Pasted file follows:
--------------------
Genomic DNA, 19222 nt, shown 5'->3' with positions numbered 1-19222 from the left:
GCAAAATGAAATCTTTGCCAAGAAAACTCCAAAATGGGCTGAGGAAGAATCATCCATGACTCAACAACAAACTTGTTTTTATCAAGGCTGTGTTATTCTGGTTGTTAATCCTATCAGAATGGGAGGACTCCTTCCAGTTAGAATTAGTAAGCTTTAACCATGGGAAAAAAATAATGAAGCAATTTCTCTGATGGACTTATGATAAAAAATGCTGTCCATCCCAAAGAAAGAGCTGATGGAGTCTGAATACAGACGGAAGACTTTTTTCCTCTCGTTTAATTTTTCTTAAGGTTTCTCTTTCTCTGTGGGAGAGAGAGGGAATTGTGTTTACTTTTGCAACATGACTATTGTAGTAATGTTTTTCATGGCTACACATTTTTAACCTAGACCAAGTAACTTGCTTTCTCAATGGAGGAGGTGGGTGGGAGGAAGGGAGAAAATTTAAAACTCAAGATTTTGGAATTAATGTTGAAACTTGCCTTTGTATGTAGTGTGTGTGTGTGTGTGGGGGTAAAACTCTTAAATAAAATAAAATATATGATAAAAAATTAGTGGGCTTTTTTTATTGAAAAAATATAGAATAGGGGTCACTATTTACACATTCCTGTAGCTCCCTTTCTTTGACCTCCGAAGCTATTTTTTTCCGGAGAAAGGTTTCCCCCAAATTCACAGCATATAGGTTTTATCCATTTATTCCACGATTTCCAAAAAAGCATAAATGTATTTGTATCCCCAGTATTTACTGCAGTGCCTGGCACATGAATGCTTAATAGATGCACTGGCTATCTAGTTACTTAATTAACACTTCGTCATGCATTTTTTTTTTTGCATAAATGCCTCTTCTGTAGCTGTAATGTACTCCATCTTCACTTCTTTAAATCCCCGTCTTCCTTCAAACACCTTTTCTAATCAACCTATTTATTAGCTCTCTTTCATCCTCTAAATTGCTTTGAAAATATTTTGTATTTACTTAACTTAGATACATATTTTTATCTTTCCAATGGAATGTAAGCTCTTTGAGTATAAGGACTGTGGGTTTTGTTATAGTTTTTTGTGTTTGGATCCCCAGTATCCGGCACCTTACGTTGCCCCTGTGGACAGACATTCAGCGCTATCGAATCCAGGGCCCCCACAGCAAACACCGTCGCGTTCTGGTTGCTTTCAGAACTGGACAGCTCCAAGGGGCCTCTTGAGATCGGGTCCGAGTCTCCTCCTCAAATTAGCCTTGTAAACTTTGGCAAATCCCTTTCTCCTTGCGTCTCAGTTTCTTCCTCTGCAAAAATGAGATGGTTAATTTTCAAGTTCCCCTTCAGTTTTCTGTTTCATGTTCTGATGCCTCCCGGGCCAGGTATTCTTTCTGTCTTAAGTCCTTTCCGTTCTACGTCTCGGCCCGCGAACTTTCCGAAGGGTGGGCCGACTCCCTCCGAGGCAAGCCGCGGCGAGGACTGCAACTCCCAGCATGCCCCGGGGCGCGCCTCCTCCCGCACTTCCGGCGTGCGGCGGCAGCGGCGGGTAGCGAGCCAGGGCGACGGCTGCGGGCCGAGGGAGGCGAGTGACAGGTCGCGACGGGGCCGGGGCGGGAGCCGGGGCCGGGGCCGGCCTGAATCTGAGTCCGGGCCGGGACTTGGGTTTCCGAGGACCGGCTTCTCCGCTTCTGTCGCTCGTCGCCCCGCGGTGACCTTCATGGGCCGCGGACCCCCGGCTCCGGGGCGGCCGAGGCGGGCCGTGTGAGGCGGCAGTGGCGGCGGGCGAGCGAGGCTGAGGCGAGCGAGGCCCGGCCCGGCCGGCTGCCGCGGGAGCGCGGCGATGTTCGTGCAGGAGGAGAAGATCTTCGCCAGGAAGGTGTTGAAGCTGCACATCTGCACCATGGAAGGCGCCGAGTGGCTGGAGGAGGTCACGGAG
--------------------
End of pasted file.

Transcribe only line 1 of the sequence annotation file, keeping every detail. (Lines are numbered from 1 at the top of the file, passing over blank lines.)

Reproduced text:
Genomic DNA, 19222 nt, shown 5'->3' with positions numbered 1-19222 from the left: